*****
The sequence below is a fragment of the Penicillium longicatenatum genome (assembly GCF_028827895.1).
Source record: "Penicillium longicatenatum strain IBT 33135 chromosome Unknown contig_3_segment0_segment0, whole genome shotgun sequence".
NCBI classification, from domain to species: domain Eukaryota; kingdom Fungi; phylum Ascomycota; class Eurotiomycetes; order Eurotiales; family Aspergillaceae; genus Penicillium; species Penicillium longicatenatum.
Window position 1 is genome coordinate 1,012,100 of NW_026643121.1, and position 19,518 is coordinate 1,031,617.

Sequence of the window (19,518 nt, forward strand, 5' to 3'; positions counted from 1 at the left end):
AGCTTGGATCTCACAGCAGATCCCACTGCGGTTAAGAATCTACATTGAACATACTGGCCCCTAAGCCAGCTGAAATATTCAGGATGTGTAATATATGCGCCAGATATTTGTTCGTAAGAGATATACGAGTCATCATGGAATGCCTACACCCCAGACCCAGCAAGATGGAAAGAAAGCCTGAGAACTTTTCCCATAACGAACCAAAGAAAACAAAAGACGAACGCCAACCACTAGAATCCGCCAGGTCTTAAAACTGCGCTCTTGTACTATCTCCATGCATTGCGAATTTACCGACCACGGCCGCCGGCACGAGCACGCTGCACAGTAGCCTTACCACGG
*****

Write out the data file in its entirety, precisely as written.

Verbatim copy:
The sequence below is a fragment of the Penicillium longicatenatum genome (assembly GCF_028827895.1).
Source record: "Penicillium longicatenatum strain IBT 33135 chromosome Unknown contig_3_segment0_segment0, whole genome shotgun sequence".
NCBI classification, from domain to species: domain Eukaryota; kingdom Fungi; phylum Ascomycota; class Eurotiomycetes; order Eurotiales; family Aspergillaceae; genus Penicillium; species Penicillium longicatenatum.
Window position 1 is genome coordinate 1,012,100 of NW_026643121.1, and position 19,518 is coordinate 1,031,617.

Sequence of the window (19,518 nt, forward strand, 5' to 3'; positions counted from 1 at the left end):
AGCTTGGATCTCACAGCAGATCCCACTGCGGTTAAGAATCTACATTGAACATACTGGCCCCTAAGCCAGCTGAAATATTCAGGATGTGTAATATATGCGCCAGATATTTGTTCGTAAGAGATATACGAGTCATCATGGAATGCCTACACCCCAGACCCAGCAAGATGGAAAGAAAGCCTGAGAACTTTTCCCATAACGAACCAAAGAAAACAAAAGACGAACGCCAACCACTAGAATCCGCCAGGTCTTAAAACTGCGCTCTTGTACTATCTCCATGCATTGCGAATTTACCGACCACGGCCGCCGGCACGAGCACGCTGCACAGTAGCCTTACCACGG